Seven years later I would do it all the same EXCEPT I would have gotten a cheaper dress I could afford with cash (I bought the first dress I tried on…at David’s…with a loan. Ugh.). I also would have been less anal about bridesmaids dresses (sorry, girls).

    Things I’d add to what’s already been said:

    * Consider giving away your dress (on a site like Freecycle) instead of trashing it. There are girls out there DYING to have a pretty dress who just don’t have the money at all. You have to weed out the scam artists but it’s worth it.* Reuse the bridesmaid bouquets during the reception on the tables. Also, don’t even dream about micro-managing the flowers. I picked someone talented and said “I have $400, do whatever you can and include pink.” They were stunning and really helped set the tone.

    * My husband would rather die than dance in front of anyone, so an afternoon reception was awesome for us. No alcohol, no dinner, no DJ, you have the evening to yourselves and your guests can go out on the town together (which is exactly what ours did and they had a fabulous time).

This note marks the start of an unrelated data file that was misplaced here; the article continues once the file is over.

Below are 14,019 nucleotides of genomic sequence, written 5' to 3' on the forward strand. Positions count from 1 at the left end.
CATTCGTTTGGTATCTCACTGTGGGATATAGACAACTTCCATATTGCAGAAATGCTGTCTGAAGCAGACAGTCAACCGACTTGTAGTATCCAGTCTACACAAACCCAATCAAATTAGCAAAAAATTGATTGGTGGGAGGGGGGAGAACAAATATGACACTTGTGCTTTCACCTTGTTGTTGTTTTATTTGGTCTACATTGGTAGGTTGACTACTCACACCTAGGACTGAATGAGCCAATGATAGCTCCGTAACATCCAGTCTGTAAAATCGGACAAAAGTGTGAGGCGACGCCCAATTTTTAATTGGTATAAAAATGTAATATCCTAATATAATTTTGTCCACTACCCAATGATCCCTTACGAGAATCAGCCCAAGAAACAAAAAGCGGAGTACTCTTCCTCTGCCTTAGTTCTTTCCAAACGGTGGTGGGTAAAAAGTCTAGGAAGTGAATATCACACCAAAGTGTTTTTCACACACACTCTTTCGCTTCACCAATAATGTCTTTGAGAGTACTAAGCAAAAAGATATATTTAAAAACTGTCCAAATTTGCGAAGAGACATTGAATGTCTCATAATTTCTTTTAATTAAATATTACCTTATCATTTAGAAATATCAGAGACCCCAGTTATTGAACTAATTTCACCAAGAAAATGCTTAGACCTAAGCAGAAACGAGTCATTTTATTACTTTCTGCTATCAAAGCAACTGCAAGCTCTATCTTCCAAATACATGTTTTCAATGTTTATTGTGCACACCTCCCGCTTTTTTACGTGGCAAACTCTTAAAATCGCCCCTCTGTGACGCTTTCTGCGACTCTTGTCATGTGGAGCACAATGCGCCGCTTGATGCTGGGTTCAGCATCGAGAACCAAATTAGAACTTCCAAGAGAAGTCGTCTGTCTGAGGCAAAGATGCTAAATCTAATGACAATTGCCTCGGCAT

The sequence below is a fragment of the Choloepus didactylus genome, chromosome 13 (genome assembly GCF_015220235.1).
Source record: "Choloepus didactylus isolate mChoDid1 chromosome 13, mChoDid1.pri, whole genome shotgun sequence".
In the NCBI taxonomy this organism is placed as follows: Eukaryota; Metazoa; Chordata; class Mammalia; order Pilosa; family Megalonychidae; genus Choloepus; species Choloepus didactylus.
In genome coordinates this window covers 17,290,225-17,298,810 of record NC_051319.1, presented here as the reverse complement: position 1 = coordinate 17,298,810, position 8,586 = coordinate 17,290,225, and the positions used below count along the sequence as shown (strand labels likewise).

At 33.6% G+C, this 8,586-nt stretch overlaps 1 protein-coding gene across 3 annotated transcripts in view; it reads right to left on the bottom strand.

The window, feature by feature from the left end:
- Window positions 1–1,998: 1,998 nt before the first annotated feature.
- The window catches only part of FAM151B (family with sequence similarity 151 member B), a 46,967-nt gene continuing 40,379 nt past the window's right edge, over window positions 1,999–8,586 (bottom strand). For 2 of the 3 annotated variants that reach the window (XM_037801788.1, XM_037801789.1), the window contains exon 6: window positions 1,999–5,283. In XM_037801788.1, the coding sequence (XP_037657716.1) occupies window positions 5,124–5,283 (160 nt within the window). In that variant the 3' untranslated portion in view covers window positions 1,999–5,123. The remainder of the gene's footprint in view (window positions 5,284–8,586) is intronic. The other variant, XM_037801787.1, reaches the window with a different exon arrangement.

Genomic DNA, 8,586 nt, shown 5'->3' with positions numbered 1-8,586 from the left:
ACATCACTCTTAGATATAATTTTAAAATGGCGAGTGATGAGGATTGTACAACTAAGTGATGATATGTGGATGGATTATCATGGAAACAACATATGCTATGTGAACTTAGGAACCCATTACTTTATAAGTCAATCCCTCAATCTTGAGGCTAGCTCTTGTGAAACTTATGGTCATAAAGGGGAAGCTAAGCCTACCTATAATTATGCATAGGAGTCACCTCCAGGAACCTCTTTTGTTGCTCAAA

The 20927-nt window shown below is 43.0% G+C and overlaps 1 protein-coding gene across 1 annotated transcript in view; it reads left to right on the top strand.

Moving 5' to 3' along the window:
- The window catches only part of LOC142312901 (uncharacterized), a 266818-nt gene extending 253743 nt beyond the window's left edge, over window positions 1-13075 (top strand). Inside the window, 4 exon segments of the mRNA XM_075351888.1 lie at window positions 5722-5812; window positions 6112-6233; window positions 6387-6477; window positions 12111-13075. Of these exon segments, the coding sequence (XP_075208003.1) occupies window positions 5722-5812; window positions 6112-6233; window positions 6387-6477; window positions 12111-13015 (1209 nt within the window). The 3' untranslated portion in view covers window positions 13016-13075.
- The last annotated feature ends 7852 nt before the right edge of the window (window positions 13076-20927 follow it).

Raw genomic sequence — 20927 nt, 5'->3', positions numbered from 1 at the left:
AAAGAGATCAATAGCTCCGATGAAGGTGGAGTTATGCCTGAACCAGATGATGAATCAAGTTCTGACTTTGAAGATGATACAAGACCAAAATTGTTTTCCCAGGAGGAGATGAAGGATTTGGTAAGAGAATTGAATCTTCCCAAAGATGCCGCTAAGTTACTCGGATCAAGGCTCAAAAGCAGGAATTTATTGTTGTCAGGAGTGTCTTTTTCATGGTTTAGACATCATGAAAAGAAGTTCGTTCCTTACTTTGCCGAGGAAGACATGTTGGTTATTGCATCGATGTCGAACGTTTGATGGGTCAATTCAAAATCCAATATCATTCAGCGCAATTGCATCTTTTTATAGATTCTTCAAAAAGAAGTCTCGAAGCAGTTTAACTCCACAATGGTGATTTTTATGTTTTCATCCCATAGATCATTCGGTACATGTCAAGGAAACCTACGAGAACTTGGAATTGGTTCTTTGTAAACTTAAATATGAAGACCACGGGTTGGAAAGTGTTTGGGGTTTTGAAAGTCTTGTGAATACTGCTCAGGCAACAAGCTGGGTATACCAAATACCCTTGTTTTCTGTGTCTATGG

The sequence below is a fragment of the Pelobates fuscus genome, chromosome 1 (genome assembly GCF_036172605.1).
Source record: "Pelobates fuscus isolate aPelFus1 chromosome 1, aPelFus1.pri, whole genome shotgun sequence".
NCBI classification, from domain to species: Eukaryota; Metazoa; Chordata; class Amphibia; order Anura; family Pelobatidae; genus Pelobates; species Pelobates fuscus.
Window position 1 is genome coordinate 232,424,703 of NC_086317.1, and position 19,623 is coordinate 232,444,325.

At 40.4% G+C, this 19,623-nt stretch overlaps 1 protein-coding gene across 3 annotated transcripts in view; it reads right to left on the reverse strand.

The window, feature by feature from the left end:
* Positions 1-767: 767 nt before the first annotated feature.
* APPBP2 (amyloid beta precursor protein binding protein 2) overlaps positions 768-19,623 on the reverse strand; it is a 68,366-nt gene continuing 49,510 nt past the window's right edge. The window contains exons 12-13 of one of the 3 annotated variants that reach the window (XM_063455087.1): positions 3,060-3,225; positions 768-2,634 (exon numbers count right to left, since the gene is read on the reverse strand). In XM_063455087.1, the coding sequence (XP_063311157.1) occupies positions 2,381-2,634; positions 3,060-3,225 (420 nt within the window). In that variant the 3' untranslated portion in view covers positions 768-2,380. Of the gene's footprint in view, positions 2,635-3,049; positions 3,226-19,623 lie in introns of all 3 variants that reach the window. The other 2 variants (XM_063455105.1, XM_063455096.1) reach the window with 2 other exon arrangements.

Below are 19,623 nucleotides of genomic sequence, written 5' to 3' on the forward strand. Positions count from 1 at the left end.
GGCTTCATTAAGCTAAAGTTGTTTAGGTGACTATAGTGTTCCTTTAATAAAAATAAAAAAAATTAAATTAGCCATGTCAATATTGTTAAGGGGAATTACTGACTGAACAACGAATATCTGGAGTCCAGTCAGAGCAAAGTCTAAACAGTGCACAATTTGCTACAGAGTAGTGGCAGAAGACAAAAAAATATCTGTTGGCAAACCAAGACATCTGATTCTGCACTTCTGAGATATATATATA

* Asking people to help you is NOT mooching! Well, at least not if these are people who really care about you and vice versa. To this day I still have people thanking me for asking them to help make my wedding a success and literally dozens who’ve told me how beautiful it was to watch a community come together and make this happen for us. *sniff*

    * If you do have people helping with the food: 1) Be selective in who you ask to help. You’re not doing anybody favors if you are going to be stressed about your food. Go for quality instead of quantity.  2) Be very organized so your volunteers know what kind of thing, how much, when to show up, and what serving wear to bring (and make sure the serving pieces have a theme like pewter or silver, etc.). I could have been more organized and it was inconsiderate, so learn from my mistake. 

    * Book your venue early, at least a year beforehand if possible. This will mean more choices, which means you’re more likely to get a lower cost place.

    Hope that helps. Also, don’t forget to thank everybody who helps and reciprocate when they have a need later on. Happy planning!

  • http://twitter.com/TheLAtable TheLAtable

    Let us help you stick to your wedding budget!  Our disposable tableware looks so much like real china you would not actually realize its disposable until you touched it.  www.theLAtable.com. Many brides have used our stuff to great effect!

  • Judih1